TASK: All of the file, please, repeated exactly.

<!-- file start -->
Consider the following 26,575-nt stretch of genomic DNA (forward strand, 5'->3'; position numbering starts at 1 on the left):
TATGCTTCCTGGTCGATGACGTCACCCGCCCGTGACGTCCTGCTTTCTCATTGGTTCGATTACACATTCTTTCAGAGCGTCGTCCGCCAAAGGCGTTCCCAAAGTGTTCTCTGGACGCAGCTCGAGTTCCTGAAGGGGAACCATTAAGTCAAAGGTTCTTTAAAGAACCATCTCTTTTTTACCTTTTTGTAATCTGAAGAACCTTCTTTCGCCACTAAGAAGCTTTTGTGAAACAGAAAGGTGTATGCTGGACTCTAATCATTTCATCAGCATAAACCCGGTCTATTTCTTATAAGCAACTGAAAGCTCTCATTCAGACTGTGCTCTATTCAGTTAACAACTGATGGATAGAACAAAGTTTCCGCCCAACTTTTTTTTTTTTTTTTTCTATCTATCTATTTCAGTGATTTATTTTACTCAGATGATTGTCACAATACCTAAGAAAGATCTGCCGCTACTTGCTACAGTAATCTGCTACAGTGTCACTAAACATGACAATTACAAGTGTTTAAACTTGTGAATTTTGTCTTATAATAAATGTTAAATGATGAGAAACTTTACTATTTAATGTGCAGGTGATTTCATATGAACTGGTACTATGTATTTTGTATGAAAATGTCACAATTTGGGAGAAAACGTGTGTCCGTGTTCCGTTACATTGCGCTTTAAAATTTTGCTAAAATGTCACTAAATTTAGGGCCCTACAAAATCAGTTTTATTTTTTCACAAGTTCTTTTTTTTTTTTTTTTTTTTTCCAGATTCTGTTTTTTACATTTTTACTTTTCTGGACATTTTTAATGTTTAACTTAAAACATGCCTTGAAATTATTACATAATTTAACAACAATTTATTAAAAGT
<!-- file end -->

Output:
Consider the following 26,575-nt stretch of genomic DNA (forward strand, 5'->3'; position numbering starts at 1 on the left):
TATGCTTCCTGGTCGATGACGTCACCCGCCCGTGACGTCCTGCTTTCTCATTGGTTCGATTACACATTCTTTCAGAGCGTCGTCCGCCAAAGGCGTTCCCAAAGTGTTCTCTGGACGCAGCTCGAGTTCCTGAAGGGGAACCATTAAGTCAAAGGTTCTTTAAAGAACCATCTCTTTTTTACCTTTTTGTAATCTGAAGAACCTTCTTTCGCCACTAAGAAGCTTTTGTGAAACAGAAAGGTGTATGCTGGACTCTAATCATTTCATCAGCATAAACCCGGTCTATTTCTTATAAGCAACTGAAAGCTCTCATTCAGACTGTGCTCTATTCAGTTAACAACTGATGGATAGAACAAAGTTTCCGCCCAACTTTTTTTTTTTTTTTTTCTATCTATCTATTTCAGTGATTTATTTTACTCAGATGATTGTCACAATACCTAAGAAAGATCTGCCGCTACTTGCTACAGTAATCTGCTACAGTGTCACTAAACATGACAATTACAAGTGTTTAAACTTGTGAATTTTGTCTTATAATAAATGTTAAATGATGAGAAACTTTACTATTTAATGTGCAGGTGATTTCATATGAACTGGTACTATGTATTTTGTATGAAAATGTCACAATTTGGGAGAAAACGTGTGTCCGTGTTCCGTTACATTGCGCTTTAAAATTTTGCTAAAATGTCACTAAATTTAGGGCCCTACAAAATCAGTTTTATTTTTTCACAAGTTCTTTTTTTTTTTTTTTTTTTTTCCAGATTCTGTTTTTTACATTTTTACTTTTCTGGACATTTTTAATGTTTAACTTAAAACATGCCTTGAAATTATTACATAATTTAACAACAATTTATTAAAAGT